NOM Files Motion To Intervene In Challenge to Oregon Gay Marriage Ban
Today the anti-gay National Organization for Marriage (NOM) reported that it will file a motion seeking to intervene in Oregon’s federal same-sex marriage case. The case seeks to overturn the 2004 voter-approved constitutional amendment defining marriage as only between a man and a woman.
The state’s attorney general hads refused to defend the law in court stating that it conflicts with the U.S. Constitution’s Equal Protection Clause. Her decision left no one with legal standing to defend the ban in court this week when it goes before a federal judge.
However NOM says that it wants to be granted legal standing to represent the law's supporters as well as those who would be “harmed” by its repeal. From NOM’s blog:
NOM's lead legal counsel — its chairman John Eastman — will tell the federal court in the filing today that NOM's members in Oregon include a county clerk who must perform marriages and certify them, professionals in the wedding industry, and voters who cannot defend their interests in upholding the law themselves due to legitimate fear of reprisal…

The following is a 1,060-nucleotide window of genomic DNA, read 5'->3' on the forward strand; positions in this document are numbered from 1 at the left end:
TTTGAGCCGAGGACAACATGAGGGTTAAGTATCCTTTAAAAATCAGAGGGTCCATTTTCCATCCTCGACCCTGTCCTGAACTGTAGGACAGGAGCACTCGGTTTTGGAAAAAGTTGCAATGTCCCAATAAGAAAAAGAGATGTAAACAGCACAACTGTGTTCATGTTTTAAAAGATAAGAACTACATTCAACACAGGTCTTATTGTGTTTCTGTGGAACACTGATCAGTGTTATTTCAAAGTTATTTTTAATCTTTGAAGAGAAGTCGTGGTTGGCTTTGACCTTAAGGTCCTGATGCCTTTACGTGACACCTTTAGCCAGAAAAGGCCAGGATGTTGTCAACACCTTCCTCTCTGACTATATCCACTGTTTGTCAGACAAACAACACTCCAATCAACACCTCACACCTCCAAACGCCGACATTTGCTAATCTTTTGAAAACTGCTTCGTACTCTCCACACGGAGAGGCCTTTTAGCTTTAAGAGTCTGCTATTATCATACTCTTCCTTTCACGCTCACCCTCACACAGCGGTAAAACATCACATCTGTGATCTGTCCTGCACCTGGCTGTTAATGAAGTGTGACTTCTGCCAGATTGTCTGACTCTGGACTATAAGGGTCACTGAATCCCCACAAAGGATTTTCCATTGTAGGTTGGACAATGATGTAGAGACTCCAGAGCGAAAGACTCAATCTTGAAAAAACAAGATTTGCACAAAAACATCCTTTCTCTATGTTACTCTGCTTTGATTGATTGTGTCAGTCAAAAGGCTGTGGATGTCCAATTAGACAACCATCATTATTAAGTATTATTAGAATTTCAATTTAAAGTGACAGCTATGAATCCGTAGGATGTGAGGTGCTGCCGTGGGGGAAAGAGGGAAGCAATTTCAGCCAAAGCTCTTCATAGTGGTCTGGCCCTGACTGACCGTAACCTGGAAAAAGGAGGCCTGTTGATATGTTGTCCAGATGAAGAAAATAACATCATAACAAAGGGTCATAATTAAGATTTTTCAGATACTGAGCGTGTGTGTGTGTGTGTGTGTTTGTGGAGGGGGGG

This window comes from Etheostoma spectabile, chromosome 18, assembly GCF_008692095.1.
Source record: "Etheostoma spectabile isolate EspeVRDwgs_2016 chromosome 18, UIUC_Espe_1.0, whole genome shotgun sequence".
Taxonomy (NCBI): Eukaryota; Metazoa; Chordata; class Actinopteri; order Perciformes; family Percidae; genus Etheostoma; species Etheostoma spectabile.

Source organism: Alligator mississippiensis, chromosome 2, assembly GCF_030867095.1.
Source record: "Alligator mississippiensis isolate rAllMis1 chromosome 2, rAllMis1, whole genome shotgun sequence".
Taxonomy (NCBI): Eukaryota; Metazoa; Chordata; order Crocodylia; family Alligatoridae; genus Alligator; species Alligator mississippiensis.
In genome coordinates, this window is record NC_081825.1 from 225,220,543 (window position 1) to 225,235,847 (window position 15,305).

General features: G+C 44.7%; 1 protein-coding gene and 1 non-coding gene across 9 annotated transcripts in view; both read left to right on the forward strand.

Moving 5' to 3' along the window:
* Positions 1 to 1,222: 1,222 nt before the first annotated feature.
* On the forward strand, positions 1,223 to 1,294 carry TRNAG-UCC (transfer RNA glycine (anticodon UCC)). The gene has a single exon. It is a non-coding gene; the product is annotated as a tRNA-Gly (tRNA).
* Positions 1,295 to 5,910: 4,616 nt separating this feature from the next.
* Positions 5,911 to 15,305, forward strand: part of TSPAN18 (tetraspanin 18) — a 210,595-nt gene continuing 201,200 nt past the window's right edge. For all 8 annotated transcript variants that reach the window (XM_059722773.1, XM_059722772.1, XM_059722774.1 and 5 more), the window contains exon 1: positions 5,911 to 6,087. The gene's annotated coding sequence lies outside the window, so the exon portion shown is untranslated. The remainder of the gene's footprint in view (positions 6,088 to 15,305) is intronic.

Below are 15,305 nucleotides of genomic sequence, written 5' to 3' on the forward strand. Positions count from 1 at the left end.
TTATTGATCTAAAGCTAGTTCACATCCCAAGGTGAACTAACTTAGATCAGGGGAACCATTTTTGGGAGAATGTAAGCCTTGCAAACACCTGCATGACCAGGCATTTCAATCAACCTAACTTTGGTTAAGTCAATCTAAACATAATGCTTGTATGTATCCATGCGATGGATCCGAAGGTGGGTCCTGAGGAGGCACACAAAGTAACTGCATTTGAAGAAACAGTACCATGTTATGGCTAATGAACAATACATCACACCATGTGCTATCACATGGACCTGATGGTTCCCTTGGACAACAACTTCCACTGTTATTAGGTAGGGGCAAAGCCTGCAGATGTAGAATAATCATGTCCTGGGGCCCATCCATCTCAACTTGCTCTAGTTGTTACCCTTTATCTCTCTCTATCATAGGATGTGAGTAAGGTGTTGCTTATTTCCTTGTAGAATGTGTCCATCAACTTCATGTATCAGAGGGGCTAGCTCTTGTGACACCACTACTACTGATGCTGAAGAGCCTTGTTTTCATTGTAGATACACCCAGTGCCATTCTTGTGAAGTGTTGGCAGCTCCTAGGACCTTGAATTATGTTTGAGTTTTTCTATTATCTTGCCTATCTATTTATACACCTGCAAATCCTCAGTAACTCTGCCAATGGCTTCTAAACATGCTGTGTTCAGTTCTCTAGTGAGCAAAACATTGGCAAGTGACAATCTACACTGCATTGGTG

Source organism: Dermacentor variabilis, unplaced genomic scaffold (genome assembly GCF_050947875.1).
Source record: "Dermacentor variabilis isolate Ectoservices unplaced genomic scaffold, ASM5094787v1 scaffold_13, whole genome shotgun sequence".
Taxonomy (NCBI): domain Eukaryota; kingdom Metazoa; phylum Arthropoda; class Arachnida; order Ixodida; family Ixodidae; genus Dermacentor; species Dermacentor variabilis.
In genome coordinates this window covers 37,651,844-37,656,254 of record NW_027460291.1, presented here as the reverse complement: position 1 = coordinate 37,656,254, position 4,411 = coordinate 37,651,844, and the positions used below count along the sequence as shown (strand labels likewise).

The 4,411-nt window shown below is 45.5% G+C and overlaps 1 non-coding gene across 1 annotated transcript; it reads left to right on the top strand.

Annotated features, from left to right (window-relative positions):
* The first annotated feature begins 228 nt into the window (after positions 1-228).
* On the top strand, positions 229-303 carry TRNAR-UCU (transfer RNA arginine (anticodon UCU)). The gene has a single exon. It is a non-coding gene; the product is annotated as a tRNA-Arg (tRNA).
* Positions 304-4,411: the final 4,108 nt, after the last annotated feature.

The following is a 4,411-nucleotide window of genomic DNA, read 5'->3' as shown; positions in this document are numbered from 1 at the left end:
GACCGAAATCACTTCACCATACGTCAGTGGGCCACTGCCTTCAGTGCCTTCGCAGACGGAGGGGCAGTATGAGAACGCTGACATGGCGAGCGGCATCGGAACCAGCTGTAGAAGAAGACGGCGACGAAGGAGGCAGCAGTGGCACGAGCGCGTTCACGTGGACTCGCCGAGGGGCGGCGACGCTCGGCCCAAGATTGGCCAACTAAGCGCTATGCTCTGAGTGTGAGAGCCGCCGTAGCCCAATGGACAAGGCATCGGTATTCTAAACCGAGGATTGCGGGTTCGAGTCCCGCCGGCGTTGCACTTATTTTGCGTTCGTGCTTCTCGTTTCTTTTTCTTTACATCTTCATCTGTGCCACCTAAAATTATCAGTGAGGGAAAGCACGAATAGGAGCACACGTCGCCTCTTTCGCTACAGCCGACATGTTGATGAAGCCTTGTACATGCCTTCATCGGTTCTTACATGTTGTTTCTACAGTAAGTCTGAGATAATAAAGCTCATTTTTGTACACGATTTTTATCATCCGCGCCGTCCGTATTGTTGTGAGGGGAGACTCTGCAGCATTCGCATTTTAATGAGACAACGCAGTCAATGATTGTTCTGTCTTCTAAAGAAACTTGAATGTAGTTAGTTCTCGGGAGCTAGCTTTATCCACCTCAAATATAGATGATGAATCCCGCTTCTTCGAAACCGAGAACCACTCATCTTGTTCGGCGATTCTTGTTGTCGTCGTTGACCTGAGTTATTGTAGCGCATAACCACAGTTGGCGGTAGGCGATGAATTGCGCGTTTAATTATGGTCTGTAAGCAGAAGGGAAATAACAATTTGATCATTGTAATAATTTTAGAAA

Eastman also said that news reports over the weekend that Judge Michael McShane is in a long-term relationship with another man and that the two are raising a child together raise serious ethical questions about whether the judge should continue to hear the case.
"These recent news reports suggest that Judge McShane is in the same position as the two gay men challenging the marriage amendment, raising troubling questions about his impartiality," Eastman said.
The oral arguments in this case are set to begin in a Eugene federal district court on this Wednesday, April 23.